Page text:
Indonesian artist's work inspired by planets, stars and the zodiac

  • Arts
  • Sunday, 24 Feb 2019

Triple bill (from left) ... Radhinal, Amirul and Tomi are part of the Collision Violence exhibit in KL. — FAIHAN GHANI/The Star

Radhinal Indra, 30, a graphic designer by trade, is known for his interest in moons, stars, the planetary system and how humanity connects with these celestial bodies.

For the group exhibition Collision Violence at Artemis Art in Publika shopping gallery, which marks his debut show in Kuala Lumpur, the bespectacled Indonesian artist focuses on space rocks, meteors and the zodiac.

“When I look at the records of different civilisations around the world, there are always stories about shooting stars. We tend to give meaning to anything in nature just to fit our wishes and dreams and fears and hopes,” Radhinal says in an interview.

“In the Civilisation Gaze piece, I created a unified visual and arranged it to resemble shooting stars falling.”

Each section, he elaborates, has been painted to look like space images that we often see from the Hubble Space Telescope.

“In each part, there are obscured writings from seven different civilisations in their own alphabet. All the words written have the meaning ‘what’. The painting acts as a trigger ... asking the question ‘what?’ to the viewer,” the Bandung-based artist adds.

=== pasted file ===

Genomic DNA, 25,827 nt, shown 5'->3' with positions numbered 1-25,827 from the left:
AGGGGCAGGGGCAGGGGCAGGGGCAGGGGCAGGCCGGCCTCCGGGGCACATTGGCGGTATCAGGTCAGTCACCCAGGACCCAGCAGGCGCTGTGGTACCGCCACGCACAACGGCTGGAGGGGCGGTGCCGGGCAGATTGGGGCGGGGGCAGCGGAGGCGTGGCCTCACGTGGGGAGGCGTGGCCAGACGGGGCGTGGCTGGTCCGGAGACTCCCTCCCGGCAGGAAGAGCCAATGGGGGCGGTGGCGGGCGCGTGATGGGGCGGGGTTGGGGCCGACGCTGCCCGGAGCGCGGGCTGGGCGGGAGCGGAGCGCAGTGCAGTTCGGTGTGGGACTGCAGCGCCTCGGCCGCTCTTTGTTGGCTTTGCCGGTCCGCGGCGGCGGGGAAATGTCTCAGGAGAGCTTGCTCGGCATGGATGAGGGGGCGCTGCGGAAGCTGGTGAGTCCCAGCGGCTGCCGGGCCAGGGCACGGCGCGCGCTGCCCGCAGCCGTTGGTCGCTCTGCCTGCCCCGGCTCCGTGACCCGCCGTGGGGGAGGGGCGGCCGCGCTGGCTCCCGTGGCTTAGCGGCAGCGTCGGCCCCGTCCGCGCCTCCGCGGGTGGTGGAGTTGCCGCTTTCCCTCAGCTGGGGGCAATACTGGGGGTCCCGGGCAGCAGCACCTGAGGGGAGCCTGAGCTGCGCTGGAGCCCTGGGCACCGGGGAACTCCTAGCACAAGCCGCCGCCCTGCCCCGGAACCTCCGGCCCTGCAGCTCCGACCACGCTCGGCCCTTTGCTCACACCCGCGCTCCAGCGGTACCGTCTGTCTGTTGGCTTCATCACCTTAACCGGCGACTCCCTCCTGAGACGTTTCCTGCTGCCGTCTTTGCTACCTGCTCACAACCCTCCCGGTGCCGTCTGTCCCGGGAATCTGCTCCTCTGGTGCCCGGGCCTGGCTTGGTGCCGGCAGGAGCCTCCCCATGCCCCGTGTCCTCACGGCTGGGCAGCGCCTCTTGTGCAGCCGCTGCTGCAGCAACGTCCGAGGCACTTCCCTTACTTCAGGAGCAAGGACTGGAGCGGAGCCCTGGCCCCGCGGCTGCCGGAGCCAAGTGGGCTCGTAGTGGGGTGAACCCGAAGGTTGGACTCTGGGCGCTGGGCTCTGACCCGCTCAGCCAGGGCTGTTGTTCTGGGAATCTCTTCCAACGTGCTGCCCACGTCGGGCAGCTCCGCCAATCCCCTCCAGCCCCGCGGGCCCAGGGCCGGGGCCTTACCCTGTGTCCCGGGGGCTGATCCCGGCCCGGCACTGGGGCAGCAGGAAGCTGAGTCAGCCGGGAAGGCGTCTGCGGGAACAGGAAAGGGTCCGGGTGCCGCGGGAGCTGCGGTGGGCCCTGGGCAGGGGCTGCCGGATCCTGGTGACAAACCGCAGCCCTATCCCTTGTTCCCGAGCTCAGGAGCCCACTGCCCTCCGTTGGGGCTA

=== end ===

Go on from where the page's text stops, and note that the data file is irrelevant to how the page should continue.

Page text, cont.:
Radhinal's 'Civilization Gaze' (acrylic on metal, 2017).
Radhinal's multi-panelled 'Self Portrait' (acrylic on metal, 2019).

What’s interesting about the Civilisation Gaze piece is that the artist consciously obscures the word "what". “It is to simulate how nature reveals its secrets to us because sometimes nature can be so abstract," he says.

But Radhinal adds that when you start to find out its secrets, then everything starts to make sense. "I want the viewer to have a similar experience,” he hopes.

The Collision Violence exhibition also features Malaysian artists Amirul Alwi and Tomi Heri. The show offers a snapshot of each artist’s unique approach to art, including choice of medium, subject matter and personal philosophy.

Tomi's 'Pondok Teduh' (spray paint on plywood, 2019).
Amirul's 'Anahata Rhythm In 36' (acrylic, emulsion and oil paint on canvas, 2018).

Young Johor-based artist Amirul's art is broadly influenced by mathematical equations. One look at his 15 artworks (14 plywood installations and a painting) reveals a certain respect, curiosity and, perhaps, even an obsession with geometric shapes and numerical patterns.

Tomi, who is part of the Titikmerah art collective and a street art regular, uses spray paint and stencil images on wooden panels to create his artworks. They are based on his recent “bikepacking” trip to Melaka.

Collision Violence is on at Artemis Art, Level G4, Block C5, Publika, Solaris Dutamas in KL till March 3. Opening hours: Tuesday-Saturday (11am to 7pm) and Sunday (12pm to 6pm). Closed on Mondays. FB: Artemis Art.

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